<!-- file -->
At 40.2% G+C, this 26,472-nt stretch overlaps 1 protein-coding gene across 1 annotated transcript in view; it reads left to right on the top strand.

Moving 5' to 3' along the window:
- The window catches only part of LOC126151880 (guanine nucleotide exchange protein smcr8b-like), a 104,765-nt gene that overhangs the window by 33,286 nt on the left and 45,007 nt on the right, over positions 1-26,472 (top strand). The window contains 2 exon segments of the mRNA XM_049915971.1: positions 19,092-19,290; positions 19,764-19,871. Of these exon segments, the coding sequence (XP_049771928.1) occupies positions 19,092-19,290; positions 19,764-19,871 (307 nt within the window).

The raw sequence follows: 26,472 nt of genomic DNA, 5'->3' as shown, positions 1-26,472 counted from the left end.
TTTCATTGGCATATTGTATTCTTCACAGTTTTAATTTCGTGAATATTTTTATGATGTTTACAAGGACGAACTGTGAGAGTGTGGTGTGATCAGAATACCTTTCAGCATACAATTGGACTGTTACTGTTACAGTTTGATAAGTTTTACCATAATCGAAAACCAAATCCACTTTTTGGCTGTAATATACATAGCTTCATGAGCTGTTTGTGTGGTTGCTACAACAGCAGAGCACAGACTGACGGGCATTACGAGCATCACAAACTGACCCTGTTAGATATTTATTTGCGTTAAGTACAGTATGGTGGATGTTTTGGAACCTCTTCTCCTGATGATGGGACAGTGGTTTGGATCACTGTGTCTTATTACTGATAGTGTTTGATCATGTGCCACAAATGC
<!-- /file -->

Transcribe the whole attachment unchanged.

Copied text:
At 40.2% G+C, this 26,472-nt stretch overlaps 1 protein-coding gene across 1 annotated transcript in view; it reads left to right on the top strand.

Moving 5' to 3' along the window:
- The window catches only part of LOC126151880 (guanine nucleotide exchange protein smcr8b-like), a 104,765-nt gene that overhangs the window by 33,286 nt on the left and 45,007 nt on the right, over positions 1-26,472 (top strand). The window contains 2 exon segments of the mRNA XM_049915971.1: positions 19,092-19,290; positions 19,764-19,871. Of these exon segments, the coding sequence (XP_049771928.1) occupies positions 19,092-19,290; positions 19,764-19,871 (307 nt within the window).

The raw sequence follows: 26,472 nt of genomic DNA, 5'->3' as shown, positions 1-26,472 counted from the left end.
TTTCATTGGCATATTGTATTCTTCACAGTTTTAATTTCGTGAATATTTTTATGATGTTTACAAGGACGAACTGTGAGAGTGTGGTGTGATCAGAATACCTTTCAGCATACAATTGGACTGTTACTGTTACAGTTTGATAAGTTTTACCATAATCGAAAACCAAATCCACTTTTTGGCTGTAATATACATAGCTTCATGAGCTGTTTGTGTGGTTGCTACAACAGCAGAGCACAGACTGACGGGCATTACGAGCATCACAAACTGACCCTGTTAGATATTTATTTGCGTTAAGTACAGTATGGTGGATGTTTTGGAACCTCTTCTCCTGATGATGGGACAGTGGTTTGGATCACTGTGTCTTATTACTGATAGTGTTTGATCATGTGCCACAAATGC